4 Simple Steps to Clean Your Magazine

Want to avoid feeding failures? Start with a spandy-clean magazine.

by posted on October 2, 2020
Cleaning Magazine 3
Image courtesy Winchester.com

We all know that a clean gun is a happy gun, but what about the magazine? Magazines may be constructed of steel or polymer, but they all have one thing in common: They get dirty and worn, and that can hurt your gun’s ability to feed ammunition properly. A failure to feed is absolutely the last thing you want to happen in a critical self-defense situation. Today, we’re covering four simple steps courtesy of NRA Women columnist Becky Yackley to keep your magazine spandy-clean ... and yourself safe.

Step One: Make a Cleaning Schedule
Yackley is a competitive shooter for Winchester, so her cleaning schedule is likely to be a bit more intense than most of ours. However, it’s a good idea to just add magazine cleaning to your end-of-shooting ritual at regular intervals. Yackley chooses to clean her mags every time she has to drop one—and that may be a good schedule for the rest of us, too. As she points out, “Some ranges have very unique dust that coats gear to the point where it almost becomes sticky.” The key is that you stick to whatever schedule works best for you.

Step Two: Break Down the Magazine
Now that you have your dirty magazines arrayed before you, it’s time to break them down. Most magazines have a removable baseplate at the bottom; you can unlock it by inserting an Allen wrench (or even the end of a pen, in a pinch) into the little hole in the baseplate. Once that’s out, be sure to release the spring gently so it won’t go flying across the room—and we promise it will try—and then collect the components.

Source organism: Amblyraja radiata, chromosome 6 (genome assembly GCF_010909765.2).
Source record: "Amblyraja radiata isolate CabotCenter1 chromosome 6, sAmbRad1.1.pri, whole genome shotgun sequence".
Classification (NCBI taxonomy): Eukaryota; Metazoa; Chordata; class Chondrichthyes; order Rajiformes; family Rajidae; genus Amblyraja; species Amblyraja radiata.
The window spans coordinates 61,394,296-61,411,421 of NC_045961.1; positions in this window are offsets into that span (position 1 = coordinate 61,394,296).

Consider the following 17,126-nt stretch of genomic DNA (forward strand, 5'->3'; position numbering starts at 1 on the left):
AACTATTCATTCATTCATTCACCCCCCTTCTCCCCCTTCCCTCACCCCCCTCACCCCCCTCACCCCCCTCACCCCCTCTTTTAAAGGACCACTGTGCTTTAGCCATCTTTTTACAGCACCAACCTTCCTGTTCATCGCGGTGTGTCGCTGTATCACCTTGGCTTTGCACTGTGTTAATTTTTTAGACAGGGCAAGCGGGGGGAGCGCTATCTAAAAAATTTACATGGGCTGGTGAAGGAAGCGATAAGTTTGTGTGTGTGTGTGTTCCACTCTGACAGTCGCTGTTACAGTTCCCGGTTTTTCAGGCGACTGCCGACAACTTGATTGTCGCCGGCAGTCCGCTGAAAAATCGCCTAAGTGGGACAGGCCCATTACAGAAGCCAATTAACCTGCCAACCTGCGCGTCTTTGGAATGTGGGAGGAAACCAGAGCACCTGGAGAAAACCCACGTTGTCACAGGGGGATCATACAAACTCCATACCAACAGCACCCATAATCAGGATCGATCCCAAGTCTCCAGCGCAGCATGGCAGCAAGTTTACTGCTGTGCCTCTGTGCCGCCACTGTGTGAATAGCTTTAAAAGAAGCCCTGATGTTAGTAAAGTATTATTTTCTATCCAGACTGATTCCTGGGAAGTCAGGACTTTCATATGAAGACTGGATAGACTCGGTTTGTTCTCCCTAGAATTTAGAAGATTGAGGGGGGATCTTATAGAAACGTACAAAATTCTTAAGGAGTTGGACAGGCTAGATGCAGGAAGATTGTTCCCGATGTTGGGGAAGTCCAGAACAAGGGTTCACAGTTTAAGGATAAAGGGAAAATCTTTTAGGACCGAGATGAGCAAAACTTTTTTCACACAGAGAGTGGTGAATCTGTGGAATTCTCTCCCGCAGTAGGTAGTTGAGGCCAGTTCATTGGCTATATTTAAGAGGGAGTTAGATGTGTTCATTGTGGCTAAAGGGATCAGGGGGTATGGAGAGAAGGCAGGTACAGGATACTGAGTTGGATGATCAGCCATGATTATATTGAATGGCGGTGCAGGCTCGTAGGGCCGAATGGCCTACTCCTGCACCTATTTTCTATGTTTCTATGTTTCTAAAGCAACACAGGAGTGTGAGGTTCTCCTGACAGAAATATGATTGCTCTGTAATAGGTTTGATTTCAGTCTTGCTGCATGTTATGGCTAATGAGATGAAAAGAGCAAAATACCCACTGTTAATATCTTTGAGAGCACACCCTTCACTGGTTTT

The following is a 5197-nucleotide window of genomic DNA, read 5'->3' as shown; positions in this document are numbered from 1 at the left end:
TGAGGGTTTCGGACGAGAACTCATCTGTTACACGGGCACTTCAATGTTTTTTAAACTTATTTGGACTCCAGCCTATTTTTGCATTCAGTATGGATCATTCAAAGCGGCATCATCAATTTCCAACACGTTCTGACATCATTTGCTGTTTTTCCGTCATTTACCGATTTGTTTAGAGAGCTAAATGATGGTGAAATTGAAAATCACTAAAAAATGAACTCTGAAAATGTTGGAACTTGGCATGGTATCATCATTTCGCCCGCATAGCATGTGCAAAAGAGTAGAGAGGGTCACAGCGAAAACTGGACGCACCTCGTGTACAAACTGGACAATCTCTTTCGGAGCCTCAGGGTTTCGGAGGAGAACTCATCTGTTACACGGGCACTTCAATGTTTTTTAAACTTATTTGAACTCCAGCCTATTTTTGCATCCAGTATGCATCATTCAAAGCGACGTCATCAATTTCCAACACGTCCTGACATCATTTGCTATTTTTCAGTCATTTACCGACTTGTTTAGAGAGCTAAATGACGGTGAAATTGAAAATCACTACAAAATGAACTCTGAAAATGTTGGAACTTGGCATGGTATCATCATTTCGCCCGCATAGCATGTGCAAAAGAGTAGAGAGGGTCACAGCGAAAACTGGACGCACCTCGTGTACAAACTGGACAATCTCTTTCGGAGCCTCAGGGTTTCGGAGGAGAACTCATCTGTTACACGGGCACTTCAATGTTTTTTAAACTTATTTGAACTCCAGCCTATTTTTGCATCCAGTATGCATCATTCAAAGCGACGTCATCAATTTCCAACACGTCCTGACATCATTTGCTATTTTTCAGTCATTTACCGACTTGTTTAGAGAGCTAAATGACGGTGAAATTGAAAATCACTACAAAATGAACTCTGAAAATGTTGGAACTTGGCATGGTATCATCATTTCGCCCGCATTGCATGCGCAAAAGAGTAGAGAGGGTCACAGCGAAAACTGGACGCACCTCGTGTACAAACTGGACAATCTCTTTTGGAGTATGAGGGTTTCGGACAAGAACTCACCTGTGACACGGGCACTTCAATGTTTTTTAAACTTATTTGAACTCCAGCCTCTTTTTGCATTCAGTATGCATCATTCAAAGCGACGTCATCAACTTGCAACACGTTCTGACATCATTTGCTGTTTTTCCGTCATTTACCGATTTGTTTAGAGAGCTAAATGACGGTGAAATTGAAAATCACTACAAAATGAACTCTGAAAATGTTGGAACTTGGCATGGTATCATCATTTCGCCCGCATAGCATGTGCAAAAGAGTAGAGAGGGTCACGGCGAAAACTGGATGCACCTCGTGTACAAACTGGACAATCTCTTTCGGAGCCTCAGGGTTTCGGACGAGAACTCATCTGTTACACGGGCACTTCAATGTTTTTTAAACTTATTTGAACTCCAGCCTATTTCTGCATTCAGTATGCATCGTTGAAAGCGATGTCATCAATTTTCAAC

Step Three: Easy Clean
This part of the process is the fastest and simplest. Yackley recommends using a magazine brush, which is a purpose-built tool, but you can also use a toothbrush if you like. (Just don’t mix it up with your toiletries kit…) Follow up with a soft cloth rag to get any fine dust left behind. “If the dust, sweat and humidity are bad,” she continues, “I will wipe them off with an alcohol wipe, too.” Yackley emphasizes that you must not use oil on our magazines and parts, because all that does is attract more dust.

Step Four: Inspect
This may well be the most important part of the process, because no matter how often we clean our magazines, sooner or later they will wear out. Like a car’s tires, magazines are perishable. There are a couple of different wear points that you’ll want to examine, and what those points are depends on whether your magazine is polymer or steel.

Says Yackley, “If you shoot a gun with polymer magazines, one area to pay attention to is the magazine release slot. For example, on a Glock mag, the edges of this cut can wear over time, and can cause a mag to stick. For metal pistol mags the main concerns are areas where the magazine might wear or take damage. The mag release slot and the feed lips of the mag are the two big ones. If I shoot over concrete and drop mags, this can sometimes cause issues.”

Whether your primary interest in shooting is self-defense, hunting or competitive shooting, don’t forget about your magazines. They’re the smallest, most inexpensive way to keep your gun running like a top ... or not.

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